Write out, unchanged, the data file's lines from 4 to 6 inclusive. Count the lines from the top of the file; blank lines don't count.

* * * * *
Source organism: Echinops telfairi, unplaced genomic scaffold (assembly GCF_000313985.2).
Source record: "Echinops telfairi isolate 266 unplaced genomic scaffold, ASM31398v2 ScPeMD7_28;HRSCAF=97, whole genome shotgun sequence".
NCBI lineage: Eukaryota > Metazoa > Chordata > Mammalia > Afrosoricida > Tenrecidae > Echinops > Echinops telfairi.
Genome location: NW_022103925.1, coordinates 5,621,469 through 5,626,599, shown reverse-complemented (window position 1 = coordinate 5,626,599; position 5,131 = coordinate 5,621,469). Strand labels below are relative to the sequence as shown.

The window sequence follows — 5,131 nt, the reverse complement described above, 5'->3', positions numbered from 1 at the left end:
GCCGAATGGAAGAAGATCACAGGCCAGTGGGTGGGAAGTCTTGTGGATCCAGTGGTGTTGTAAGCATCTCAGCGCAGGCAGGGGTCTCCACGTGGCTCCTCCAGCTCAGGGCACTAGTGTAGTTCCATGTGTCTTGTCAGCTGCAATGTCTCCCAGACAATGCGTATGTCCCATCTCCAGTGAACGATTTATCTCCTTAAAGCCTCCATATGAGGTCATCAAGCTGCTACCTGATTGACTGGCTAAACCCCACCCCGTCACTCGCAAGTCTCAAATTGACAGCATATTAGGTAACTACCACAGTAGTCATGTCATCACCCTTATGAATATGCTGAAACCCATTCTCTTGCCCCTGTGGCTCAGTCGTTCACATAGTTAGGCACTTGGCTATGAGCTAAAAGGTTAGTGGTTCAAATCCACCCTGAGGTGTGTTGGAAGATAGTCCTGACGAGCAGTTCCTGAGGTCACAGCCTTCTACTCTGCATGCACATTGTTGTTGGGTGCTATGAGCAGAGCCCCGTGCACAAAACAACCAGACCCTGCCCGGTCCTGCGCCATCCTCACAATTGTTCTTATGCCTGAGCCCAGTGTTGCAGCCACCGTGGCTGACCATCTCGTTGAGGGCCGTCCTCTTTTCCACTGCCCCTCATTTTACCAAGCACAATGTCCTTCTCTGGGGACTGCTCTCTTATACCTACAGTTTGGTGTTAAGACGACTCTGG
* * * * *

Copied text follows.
Genome location: NW_022103925.1, coordinates 5,621,469 through 5,626,599, shown reverse-complemented (window position 1 = coordinate 5,626,599; position 5,131 = coordinate 5,621,469). Strand labels below are relative to the sequence as shown.

The window sequence follows — 5,131 nt, the reverse complement described above, 5'->3', positions numbered from 1 at the left end:
GCCGAATGGAAGAAGATCACAGGCCAGTGGGTGGGAAGTCTTGTGGATCCAGTGGTGTTGTAAGCATCTCAGCGCAGGCAGGGGTCTCCACGTGGCTCCTCCAGCTCAGGGCACTAGTGTAGTTCCATGTGTCTTGTCAGCTGCAATGTCTCCCAGACAATGCGTATGTCCCATCTCCAGTGAACGATTTATCTCCTTAAAGCCTCCATATGAGGTCATCAAGCTGCTACCTGATTGACTGGCTAAACCCCACCCCGTCACTCGCAAGTCTCAAATTGACAGCATATTAGGTAACTACCACAGTAGTCATGTCATCACCCTTATGAATATGCTGAAACCCATTCTCTTGCCCCTGTGGCTCAGTCGTTCACATAGTTAGGCACTTGGCTATGAGCTAAAAGGTTAGTGGTTCAAATCCACCCTGAGGTGTGTTGGAAGATAGTCCTGACGAGCAGTTCCTGAGGTCACAGCCTTCTACTCTGCATGCACATTGTTGTTGGGTGCTATGAGCAGAGCCCCGTGCACAAAACAACCAGACCCTGCCCGGTCCTGCGCCATCCTCACAATTGTTCTTATGCCTGAGCCCAGTGTTGCAGCCACCGTGGCTGACCATCTCGTTGAGGGCCGTCCTCTTTTCCACTGCCCCTCATTTTACCAAGCACAATGTCCTTCTCTGGGGACTGCTCTCTTATACCTACAGTTTGGTGTTAAGACGACTCTGG